The Cybersecurity Information Sharing Act (CISA) — the private-public data-sharing bill dividing lawmakers, tech companies and civil liberties groups all summer — gained powerful supporters and detractors this week, as Congress prepares to renew debate on the bill following its August recess.

USTelecom, one of the broadband industry’s biggest lobbying firms and the Electronic Frontier Foundation, the digital civil liberties group behind a number of lawsuits filed against the federal government over mass surveillance, are two of the biggest groups to make new arguments for and against CISA this week.

“[T]his legislation is fundamentally about enabling American companies to monitor and protect American information systems, safeguarding them from harm against [cyber threat indicators] by empowering the more rapid and efficient sharing of information specifically about those CTIs,” USTelecom said in a blog post Thursday.

“The bill is not about authorizing either American companies or the government to proactively go out and spy on either Americans or foreigners in search of information about their online activities or communications.”

According to the legislation, CISA will allow private companies like Google, Facebook, Microsoft and others to legally share CTIs — typically code associated with software used in cyberattacks including viruses, malware, botnets, etc. — with federal intelligence, law enforcement and defense agencies.

“[W]hatever legal authorities the federal government may have to engage in communications and online surveillance activities derive from an entirely different source,” the blog continued. “This legislation will neither add to nor detract from those separate authorities.”

Yet that’s exactly what the bill will do according to EFF and others, who previously described CISA as a “surveillance bill masquerading as a cybersecurity bill.”

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“EFF opposes the bill because its vague definitions, broad legal immunity, and new spying powers allow for a tremendous amount of unnecessary damage to users’ privacy,” the group wrote in a blog post Thursday before going on to criticize recent White House support for the bill.

“The Obama administration’s endorsement is a complete reversal from its previous stance on privacy-invasive cybersecurity bills. In 2012, the White House published a detailed two-page veto threat against CISA’s antecedent, the Cybersecurity Information Sharing and Protection Act (CISPA).”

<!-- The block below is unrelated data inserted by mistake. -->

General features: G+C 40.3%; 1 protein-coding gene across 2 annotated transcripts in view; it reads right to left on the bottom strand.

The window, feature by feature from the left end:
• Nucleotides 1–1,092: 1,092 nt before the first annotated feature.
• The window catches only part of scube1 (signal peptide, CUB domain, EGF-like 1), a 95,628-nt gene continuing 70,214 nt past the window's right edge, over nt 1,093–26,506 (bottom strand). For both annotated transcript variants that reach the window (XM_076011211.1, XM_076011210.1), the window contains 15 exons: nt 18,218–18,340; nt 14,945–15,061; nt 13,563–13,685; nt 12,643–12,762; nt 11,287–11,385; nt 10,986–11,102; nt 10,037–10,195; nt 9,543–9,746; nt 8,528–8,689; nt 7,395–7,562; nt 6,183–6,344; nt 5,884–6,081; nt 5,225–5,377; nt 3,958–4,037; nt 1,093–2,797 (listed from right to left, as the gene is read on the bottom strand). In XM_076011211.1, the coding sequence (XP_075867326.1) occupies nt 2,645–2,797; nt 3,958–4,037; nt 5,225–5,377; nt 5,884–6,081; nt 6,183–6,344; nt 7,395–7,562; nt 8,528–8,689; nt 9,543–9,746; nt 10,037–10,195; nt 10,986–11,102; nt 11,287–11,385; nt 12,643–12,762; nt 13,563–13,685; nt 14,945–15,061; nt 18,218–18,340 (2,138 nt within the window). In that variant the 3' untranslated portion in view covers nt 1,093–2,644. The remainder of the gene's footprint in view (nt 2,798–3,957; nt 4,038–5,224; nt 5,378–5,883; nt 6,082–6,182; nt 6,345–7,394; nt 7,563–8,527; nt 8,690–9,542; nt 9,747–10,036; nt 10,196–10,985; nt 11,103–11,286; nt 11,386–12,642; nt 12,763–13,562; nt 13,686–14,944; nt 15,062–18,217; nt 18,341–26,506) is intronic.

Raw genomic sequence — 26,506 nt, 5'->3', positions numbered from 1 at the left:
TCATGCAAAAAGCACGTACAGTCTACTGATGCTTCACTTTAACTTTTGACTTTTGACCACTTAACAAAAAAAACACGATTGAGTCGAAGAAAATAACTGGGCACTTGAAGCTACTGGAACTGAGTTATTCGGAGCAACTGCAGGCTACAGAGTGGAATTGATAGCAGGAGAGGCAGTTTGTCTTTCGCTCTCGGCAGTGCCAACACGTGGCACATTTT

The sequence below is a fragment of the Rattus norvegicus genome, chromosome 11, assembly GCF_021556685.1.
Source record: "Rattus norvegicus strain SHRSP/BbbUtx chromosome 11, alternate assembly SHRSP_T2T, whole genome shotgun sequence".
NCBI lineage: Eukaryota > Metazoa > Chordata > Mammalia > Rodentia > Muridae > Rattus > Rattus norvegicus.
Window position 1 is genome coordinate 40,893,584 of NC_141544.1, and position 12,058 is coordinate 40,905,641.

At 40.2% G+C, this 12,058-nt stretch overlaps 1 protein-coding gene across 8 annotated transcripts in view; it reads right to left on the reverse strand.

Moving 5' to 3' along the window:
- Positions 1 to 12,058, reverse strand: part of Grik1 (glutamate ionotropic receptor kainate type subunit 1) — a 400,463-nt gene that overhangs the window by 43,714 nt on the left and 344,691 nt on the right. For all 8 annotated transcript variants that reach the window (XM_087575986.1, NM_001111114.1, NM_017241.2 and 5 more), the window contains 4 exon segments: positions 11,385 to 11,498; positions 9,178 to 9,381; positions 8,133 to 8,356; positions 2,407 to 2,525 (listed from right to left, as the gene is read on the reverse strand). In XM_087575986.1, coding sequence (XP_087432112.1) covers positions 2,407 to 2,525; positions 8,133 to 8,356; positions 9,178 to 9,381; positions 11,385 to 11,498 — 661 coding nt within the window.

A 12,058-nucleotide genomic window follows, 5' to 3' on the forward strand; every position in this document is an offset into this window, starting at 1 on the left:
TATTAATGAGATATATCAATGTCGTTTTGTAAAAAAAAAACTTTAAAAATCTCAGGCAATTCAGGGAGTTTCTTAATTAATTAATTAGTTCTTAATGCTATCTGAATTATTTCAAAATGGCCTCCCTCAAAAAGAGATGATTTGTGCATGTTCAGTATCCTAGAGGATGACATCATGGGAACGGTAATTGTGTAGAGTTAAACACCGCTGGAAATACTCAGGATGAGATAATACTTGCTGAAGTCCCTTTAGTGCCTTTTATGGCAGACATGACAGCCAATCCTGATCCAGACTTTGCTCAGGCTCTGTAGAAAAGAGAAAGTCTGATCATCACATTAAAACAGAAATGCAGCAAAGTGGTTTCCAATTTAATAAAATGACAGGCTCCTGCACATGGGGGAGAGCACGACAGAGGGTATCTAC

At the time the White House noted CISPA “lacks sufficient limitations on the sharing of personally identifiable information between private entities” and “inappropriately shield companies from any suits where a company’s actions are based on cyber threat information identified, obtained, or shared under this bill, regardless of whether that action otherwise violated federal criminal law or results in damage or loss of life.”

“The same is true of CISA, which is why the administration should’ve vetoed the bill,” EFF wrote, adding that the bill does not mandate companies remove unrelated personal user data before sharing it with the government.

Such data includes IP addresses, emails and user account information like passwords.

The government can then use those indicators to surveil suspicious targets. In the case of the NSA, that means an expanded pool of “selection terms” the agency uses during upstream surveillance — when it intercepts international and domestic data as it transmits across the undersea cables and switches that make up the global Internet’s infrastructure.

Detractors further point out CISA fails to address the major causes of recent successful cyberattacks like one launched against the Office of Personnel Management — unencrypted files, un-updated software, poor or outdated system architecture and employees mistakenly downloading malware.

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Republican leaders in the Senate initially planned to vote on the bill before this month’s recess, but failed to find the time and the support necessary to bring the bill to the floor.

Groups including EFF and Human Rights Watch, which led a campaign to send billions of faxes to the upper chamber in opposition to CISA late last month, considered the stall a major victory in reducing the bill’s momentum.

“Even though the president wants to sign the bill, the Senate must pass CISA first,” the EFF said. “We must continue the pressure on the Senate to stop this bill.”

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